Police Acquire Everyone’s Personal Cellphone Conversations to Look for $50 Chicken Wing Thief
Annapolis, Maryland police failed to hunt down a man who robbed a Pizza Boli’s delivery driver of $56.77 worth of chicken wings and subs by wiretapping locals using a stingray device.
Local news site CNS Maryland published that the pizzeria’s employee reported being robbed of 15 chicken wings and three subs while out on delivery in March. According to the police log, on-duty officers acquired a court order.
The stingray device is acquired through the federal 1033 program, which distributes leftover military goodies, such as MRAPs, grenade launchers, Bear Cats, automatic weapons and military-grade spy equipment to local colleges and police departments across the United States.
Trigger Fish, Hailstorm, and Stingray devices are being operated under the guise of anti-terrorism efforts, however, they are seldom – if ever – used for their intended purpose.
Jennifer Lynch of the Electronic Frontier Foundation told CNS Maryland that she could not recall a single case in which local police had stumbled upon terrorism using their cell site simulators.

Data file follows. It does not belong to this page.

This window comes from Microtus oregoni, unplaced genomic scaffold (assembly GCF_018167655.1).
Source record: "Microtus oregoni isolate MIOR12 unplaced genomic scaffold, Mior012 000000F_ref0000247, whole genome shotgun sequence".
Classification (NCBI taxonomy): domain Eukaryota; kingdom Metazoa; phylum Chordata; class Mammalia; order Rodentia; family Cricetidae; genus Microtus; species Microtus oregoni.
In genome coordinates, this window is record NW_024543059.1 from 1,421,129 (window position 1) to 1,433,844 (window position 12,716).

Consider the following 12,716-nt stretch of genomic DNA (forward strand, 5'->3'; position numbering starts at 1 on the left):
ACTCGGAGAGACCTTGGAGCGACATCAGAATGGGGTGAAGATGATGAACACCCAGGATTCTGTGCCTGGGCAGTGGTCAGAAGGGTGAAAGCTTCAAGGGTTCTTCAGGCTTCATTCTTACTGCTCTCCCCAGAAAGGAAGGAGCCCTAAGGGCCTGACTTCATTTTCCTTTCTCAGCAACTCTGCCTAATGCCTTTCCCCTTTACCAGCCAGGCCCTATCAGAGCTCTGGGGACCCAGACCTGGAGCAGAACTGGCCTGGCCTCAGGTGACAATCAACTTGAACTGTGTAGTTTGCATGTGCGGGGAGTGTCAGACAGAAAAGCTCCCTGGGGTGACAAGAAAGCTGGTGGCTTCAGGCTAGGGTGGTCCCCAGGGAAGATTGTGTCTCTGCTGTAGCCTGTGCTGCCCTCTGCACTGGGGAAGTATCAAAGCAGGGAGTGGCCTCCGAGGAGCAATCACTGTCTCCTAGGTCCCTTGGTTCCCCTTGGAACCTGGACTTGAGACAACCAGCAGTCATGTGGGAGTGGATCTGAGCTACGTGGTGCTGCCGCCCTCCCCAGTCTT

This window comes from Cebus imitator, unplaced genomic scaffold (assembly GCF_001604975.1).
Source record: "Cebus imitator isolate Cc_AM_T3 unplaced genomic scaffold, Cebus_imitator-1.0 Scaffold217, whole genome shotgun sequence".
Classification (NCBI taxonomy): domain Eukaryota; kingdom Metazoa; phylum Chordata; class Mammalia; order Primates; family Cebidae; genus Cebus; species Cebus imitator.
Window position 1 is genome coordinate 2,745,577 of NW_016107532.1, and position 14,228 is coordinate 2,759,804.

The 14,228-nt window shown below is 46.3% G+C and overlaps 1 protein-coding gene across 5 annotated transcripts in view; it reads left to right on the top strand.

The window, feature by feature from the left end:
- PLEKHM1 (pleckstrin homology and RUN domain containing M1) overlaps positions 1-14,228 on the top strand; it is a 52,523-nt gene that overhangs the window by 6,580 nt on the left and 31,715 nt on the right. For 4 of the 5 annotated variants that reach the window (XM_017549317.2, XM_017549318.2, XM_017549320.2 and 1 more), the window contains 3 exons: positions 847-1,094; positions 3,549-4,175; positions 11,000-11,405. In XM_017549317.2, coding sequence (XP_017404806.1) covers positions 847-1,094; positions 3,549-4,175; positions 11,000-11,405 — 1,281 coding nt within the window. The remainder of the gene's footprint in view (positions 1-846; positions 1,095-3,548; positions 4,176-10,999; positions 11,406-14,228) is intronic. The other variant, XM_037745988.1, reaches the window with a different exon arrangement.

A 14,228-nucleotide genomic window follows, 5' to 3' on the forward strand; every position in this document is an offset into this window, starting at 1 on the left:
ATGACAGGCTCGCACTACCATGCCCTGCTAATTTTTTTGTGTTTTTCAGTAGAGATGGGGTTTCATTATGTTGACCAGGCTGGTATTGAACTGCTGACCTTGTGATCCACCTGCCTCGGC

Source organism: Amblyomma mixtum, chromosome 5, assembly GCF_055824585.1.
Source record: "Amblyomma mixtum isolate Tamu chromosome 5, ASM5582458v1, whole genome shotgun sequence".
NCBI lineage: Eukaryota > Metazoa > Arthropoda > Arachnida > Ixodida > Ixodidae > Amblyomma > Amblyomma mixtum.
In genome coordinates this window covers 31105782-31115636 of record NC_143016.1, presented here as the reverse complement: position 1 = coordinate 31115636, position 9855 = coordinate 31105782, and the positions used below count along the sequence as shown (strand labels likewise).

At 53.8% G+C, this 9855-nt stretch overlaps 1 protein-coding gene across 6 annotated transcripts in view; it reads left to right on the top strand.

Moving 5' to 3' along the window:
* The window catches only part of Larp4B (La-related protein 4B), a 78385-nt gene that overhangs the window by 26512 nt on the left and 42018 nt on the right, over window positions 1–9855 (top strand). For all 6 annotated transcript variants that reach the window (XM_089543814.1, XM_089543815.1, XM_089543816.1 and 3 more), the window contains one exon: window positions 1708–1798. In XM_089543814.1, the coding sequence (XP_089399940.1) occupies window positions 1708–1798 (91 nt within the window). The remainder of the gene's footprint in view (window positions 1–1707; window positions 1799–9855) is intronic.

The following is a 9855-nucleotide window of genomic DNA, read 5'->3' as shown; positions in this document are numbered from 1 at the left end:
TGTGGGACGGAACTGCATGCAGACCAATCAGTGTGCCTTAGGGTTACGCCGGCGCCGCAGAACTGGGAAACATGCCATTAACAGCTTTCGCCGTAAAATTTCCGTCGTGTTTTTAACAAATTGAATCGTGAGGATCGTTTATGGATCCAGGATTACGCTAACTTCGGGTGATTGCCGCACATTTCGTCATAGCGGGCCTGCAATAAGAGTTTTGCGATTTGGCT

“I don’t think it’s happened at all,” she said
The spy equipment mimics a cell tower and diverts all communications within its reach to its operator. Meaning, local citizens who are not even involved or at the center of attention unwillingly give up private information and conversations to authorities.
The wire tapping device has been surrounded in much secrecy and controversy since it can be a blatant violation of the 4th amendment to the Constitution. The 4th amendment protects American citizens “against unreasonable searches and seizures” and states, “no warrants shall issue, but upon probable cause, supported by oath or affirmation, and particularly describing the place to be searched, and the persons or things to be seized.”
So did Baltimore police have probable cause to use military-grade spy equipment to search for a chicken wing thief?
“It’s supposed to be used for terrorism,” Janine Meckler, the Baltimore public defender, said. “It’s not being used for the purpose for which it’s being designed.”
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